While only a handful of GOP lawmakers have publicly come out against President Trump’s executive order restricting immigration from seven Muslim-majority nations, according to multiple reports Republicans are furious that the White House gave them no notice about the travel ban, then offered them little guidance as the policy was haphazardly implemented.
Trump advisers Steve Bannon and Stephen Miller reportedly drafted many of last week’s executive orders on their own, without consulting anyone responsible for implementing or defending the policies. According to the AP, Defense Secretary James Mattis, Homeland Security Secretary John Kelly, and Rex Tillerson, Trump’s pick for secretary of state, have complained that they were kept in the dark about the immigration ban. Senate Foreign Relations Committee Chairman Bob Corker said congressional leaders learned about the ban from media reports.
It appears that the Trump White House actually did work with several Republicans on Capitol Hill — but they were House Judiciary Committee staffers, not members of Congress. They couldn’t tell their bosses because the Trump team had them sign nondisclosure agreements.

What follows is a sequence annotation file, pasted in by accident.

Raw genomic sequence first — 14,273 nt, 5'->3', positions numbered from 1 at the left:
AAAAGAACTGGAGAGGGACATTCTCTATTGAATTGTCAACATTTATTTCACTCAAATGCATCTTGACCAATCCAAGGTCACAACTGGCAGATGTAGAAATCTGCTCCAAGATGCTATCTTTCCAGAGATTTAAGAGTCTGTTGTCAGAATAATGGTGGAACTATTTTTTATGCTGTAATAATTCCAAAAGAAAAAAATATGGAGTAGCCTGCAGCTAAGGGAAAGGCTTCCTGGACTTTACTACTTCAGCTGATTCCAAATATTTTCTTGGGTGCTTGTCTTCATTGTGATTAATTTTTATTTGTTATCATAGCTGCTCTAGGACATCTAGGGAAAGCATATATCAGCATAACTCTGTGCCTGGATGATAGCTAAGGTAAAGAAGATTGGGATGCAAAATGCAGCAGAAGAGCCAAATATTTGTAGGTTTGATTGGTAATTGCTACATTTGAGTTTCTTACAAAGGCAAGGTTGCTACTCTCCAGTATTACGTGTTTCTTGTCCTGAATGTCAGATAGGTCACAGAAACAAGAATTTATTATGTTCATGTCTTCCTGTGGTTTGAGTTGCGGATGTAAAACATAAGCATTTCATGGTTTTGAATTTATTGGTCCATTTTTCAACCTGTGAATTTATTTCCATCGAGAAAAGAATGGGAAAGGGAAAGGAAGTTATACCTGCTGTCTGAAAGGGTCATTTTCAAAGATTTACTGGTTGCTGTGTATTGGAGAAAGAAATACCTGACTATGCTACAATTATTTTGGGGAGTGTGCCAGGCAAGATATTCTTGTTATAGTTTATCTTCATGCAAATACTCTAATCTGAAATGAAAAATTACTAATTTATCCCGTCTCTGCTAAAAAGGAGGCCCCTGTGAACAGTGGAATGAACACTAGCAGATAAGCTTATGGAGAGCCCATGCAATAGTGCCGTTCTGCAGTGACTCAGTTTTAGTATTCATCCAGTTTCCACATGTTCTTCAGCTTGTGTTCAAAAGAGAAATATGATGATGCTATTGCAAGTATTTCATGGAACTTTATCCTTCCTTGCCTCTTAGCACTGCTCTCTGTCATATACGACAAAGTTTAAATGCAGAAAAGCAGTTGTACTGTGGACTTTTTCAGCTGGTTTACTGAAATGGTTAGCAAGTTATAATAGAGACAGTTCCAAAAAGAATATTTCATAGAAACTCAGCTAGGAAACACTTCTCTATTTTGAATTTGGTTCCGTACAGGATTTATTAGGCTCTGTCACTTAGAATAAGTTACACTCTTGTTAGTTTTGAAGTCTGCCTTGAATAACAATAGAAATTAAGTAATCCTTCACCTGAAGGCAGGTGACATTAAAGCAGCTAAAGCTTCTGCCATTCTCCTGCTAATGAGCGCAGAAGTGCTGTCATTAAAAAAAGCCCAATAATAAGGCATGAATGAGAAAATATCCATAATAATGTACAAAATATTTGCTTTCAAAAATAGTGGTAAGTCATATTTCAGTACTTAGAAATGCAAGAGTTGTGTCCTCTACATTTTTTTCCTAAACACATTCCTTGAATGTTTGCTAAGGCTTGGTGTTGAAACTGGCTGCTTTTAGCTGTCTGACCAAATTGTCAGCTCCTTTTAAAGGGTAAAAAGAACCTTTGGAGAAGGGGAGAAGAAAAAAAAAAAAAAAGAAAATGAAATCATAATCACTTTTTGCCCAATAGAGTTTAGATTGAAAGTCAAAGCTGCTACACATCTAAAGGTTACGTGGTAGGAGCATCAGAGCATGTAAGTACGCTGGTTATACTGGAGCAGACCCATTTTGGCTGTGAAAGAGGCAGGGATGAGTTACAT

Politico reported on Monday night that a small group of senior staffers on the House Judiciary Committee began working on the immigration order during the transition period. Judiciary Committee Chairman Bob Goodlatte was not “consulted by the administration on the executive order,” according to one committee aide.
Two sources said all of the staffers signed nondisclosure agreements, which is standard for Trump employees but unheard of for congressional aides.
“Like other congressional committees, some staff of the House Judiciary Committee were permitted to offer their policy expertise to the Trump transition team about immigration law,” a House Judiciary Committee aide said in a statement. “However, the Trump administration is responsible for the final policy decisions contained in the executive order and its subsequent rollout and implementation.”
Following the uproar this weekend, the White House has reportedly dispatched aides to keep congressional Republicans in the loop on future policy moves. But the idea that their subordinates may secretly know more about White House policy than they do probably won’t calm Republican members of Congress.